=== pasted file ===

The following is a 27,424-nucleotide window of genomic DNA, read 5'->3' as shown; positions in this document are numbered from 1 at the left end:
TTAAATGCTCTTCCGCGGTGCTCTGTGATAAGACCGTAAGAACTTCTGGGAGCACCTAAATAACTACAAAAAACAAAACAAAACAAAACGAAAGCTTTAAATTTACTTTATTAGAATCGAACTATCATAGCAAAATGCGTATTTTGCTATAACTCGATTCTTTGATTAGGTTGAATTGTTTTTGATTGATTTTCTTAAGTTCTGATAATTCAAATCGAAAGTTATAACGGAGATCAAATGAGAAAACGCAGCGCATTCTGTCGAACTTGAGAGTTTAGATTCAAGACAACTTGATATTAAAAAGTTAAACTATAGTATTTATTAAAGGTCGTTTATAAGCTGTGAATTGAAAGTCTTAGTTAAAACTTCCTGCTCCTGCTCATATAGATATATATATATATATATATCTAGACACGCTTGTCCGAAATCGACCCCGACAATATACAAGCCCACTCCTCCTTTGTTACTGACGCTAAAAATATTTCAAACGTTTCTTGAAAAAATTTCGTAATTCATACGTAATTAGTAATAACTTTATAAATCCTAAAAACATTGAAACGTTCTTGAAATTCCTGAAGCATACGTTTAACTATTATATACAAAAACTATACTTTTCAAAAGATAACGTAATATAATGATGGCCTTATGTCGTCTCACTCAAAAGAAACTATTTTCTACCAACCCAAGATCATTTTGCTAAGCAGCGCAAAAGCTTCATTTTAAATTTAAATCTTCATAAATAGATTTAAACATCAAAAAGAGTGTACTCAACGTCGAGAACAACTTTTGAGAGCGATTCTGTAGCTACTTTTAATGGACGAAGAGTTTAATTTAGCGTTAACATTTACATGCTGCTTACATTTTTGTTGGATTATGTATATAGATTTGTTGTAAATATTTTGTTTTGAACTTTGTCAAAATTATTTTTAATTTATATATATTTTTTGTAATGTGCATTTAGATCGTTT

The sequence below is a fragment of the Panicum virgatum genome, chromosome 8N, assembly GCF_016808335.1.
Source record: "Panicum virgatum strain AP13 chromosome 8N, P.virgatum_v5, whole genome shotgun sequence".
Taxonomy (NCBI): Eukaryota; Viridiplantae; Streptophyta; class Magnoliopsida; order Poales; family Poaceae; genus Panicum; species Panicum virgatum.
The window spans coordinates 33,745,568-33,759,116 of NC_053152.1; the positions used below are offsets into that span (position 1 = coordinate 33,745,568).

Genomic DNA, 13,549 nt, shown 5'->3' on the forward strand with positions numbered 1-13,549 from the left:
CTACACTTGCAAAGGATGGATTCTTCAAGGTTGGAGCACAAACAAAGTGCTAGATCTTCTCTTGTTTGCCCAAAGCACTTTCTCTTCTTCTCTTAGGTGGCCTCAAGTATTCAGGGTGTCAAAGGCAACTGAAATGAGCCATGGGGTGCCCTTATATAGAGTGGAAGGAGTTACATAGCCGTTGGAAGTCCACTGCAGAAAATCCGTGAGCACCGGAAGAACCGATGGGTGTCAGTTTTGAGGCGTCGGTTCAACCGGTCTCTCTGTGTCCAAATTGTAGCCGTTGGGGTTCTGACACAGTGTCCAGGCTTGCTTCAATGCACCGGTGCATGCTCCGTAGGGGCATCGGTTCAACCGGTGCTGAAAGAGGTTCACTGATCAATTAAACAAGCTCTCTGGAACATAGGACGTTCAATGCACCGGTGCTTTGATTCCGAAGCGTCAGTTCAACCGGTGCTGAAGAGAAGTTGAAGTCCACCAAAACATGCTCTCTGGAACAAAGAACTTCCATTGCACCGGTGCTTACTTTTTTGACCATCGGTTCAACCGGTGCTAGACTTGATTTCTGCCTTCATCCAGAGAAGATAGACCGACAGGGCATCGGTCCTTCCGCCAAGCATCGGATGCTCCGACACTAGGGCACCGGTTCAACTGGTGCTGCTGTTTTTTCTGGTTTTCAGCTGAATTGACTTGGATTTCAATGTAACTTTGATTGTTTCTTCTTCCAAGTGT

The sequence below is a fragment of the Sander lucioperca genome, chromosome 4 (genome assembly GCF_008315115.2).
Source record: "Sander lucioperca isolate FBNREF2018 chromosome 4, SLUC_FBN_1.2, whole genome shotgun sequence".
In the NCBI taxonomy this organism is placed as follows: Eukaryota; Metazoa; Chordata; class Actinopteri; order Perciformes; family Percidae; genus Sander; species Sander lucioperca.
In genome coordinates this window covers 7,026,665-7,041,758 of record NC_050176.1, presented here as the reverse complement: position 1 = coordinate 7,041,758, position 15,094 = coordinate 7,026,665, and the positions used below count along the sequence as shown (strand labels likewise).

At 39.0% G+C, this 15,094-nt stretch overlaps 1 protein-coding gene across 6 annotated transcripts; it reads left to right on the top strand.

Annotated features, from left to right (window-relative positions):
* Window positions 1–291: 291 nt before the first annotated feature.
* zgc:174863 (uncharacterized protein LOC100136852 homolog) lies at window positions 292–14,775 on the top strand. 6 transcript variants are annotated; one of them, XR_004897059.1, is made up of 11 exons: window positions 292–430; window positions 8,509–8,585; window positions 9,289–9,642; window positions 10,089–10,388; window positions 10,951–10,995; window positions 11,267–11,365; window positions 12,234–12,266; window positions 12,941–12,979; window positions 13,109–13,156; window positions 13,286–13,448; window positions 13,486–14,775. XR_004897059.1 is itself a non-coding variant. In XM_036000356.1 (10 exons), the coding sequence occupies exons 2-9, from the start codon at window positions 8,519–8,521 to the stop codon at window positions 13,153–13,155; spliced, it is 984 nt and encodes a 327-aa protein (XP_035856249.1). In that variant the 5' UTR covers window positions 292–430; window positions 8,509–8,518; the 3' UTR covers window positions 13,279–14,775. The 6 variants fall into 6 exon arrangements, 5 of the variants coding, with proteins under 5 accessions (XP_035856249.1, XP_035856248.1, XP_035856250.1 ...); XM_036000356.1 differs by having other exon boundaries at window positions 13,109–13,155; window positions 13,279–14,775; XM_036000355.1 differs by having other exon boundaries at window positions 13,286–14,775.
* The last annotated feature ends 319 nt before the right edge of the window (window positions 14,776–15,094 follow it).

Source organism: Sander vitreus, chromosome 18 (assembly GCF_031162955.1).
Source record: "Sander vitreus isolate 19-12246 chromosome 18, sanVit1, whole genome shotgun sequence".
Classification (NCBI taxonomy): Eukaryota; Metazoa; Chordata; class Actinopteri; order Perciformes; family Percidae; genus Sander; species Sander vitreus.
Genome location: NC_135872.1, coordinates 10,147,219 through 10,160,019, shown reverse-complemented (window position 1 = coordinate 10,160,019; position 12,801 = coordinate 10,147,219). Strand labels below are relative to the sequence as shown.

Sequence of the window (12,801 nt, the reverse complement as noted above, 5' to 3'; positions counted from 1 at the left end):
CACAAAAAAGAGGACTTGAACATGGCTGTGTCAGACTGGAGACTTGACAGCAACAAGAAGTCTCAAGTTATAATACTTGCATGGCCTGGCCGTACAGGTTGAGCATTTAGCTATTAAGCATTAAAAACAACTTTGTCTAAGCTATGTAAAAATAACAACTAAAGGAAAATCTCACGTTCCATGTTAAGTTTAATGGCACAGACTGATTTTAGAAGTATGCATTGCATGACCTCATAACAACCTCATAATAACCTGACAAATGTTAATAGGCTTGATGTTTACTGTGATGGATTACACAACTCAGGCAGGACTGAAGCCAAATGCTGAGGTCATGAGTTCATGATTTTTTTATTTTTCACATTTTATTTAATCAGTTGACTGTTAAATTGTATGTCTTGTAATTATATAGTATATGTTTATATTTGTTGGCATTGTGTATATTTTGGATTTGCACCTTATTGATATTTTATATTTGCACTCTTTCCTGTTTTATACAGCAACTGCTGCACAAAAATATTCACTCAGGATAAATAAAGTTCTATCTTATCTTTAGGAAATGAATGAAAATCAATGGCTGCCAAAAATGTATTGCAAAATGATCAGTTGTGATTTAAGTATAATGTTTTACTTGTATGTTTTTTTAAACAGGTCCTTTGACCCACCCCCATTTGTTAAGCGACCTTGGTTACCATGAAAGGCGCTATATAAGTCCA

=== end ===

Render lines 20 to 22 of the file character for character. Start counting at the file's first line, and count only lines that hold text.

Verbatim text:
Classification (NCBI taxonomy): Eukaryota; Metazoa; Chordata; class Actinopteri; order Perciformes; family Percidae; genus Sander; species Sander vitreus.
Genome location: NC_135872.1, coordinates 10,147,219 through 10,160,019, shown reverse-complemented (window position 1 = coordinate 10,160,019; position 12,801 = coordinate 10,147,219). Strand labels below are relative to the sequence as shown.

Sequence of the window (12,801 nt, the reverse complement as noted above, 5' to 3'; positions counted from 1 at the left end):